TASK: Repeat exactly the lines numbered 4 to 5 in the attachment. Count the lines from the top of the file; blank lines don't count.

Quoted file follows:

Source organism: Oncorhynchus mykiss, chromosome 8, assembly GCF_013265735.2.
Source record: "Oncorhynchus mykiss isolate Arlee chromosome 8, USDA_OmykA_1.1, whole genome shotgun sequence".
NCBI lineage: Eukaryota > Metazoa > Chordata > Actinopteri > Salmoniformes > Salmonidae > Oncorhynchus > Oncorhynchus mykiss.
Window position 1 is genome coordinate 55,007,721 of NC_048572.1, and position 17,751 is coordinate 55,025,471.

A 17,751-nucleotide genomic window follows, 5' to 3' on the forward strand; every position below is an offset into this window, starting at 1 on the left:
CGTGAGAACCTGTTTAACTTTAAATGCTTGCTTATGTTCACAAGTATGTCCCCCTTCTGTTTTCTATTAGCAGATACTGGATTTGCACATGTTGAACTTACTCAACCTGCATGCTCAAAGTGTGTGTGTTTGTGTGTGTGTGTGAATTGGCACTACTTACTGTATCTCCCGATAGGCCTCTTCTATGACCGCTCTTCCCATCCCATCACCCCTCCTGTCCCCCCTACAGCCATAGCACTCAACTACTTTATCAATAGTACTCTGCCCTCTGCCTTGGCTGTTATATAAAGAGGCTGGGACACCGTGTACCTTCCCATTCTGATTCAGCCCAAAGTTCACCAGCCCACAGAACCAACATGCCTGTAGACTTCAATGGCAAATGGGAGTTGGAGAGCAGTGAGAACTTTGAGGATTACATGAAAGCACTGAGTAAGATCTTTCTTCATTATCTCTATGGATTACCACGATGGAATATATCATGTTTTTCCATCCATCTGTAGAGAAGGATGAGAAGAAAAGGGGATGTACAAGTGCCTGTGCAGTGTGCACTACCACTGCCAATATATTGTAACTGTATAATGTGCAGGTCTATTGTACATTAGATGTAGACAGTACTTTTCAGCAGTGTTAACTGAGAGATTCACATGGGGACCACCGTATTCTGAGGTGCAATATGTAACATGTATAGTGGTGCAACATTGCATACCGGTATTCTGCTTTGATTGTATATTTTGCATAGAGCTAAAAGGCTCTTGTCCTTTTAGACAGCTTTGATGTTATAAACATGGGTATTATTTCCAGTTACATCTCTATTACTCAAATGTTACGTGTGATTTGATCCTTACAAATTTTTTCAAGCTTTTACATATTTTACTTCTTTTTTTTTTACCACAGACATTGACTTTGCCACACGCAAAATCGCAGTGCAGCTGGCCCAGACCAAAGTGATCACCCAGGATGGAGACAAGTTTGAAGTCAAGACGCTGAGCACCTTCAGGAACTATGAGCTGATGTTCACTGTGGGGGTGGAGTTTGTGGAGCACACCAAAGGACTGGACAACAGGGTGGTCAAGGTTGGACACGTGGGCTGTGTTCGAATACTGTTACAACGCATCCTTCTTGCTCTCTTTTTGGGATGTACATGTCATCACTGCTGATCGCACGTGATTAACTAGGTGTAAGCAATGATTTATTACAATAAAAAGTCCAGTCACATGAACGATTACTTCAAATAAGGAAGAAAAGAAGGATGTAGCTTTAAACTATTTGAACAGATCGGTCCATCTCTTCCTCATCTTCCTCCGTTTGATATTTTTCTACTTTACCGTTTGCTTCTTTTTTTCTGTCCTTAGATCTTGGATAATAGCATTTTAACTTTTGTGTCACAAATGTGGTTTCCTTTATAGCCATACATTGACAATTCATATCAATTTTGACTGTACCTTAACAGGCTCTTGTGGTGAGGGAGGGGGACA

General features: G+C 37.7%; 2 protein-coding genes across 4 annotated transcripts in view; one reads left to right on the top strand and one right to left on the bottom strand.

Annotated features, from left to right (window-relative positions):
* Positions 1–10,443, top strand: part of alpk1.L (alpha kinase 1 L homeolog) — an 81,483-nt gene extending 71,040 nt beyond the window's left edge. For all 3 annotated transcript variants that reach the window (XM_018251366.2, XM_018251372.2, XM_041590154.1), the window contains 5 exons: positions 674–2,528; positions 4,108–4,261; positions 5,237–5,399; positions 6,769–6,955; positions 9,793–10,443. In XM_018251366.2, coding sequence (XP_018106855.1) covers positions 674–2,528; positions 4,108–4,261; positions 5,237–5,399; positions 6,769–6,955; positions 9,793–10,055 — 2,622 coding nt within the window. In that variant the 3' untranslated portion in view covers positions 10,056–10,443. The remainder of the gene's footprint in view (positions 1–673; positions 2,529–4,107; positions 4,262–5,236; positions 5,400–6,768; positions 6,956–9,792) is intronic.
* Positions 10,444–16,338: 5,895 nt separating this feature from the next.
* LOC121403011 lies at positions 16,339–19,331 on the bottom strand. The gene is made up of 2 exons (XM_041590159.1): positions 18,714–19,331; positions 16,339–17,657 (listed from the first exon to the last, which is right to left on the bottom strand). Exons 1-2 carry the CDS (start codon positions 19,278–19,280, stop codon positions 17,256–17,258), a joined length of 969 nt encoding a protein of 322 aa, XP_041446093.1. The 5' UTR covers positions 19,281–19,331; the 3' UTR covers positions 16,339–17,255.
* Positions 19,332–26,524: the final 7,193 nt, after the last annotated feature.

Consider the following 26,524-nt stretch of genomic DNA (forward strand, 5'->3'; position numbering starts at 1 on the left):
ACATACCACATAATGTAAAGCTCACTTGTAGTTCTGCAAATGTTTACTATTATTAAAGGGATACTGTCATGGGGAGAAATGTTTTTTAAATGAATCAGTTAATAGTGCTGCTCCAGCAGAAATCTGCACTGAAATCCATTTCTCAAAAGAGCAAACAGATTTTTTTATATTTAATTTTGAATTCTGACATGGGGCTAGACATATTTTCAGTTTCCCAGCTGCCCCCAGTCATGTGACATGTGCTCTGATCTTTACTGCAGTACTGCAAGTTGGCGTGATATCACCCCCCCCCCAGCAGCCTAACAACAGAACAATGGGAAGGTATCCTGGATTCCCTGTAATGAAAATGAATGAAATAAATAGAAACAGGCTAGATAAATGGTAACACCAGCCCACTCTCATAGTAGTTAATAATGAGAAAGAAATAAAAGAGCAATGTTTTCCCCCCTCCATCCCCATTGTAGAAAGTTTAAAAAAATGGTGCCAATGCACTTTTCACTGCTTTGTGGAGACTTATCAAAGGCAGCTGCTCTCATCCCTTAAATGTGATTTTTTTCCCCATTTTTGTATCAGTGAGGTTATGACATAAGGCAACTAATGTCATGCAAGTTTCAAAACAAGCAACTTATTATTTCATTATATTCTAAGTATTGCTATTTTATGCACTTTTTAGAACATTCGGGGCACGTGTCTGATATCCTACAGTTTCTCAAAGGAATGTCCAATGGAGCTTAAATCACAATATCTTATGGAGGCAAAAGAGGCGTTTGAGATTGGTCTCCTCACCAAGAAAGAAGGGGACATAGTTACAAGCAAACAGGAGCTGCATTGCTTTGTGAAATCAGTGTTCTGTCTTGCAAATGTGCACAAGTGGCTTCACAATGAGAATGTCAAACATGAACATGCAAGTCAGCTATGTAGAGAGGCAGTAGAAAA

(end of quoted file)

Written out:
Window position 1 is genome coordinate 55,007,721 of NC_048572.1, and position 17,751 is coordinate 55,025,471.

A 17,751-nucleotide genomic window follows, 5' to 3' on the forward strand; every position below is an offset into this window, starting at 1 on the left: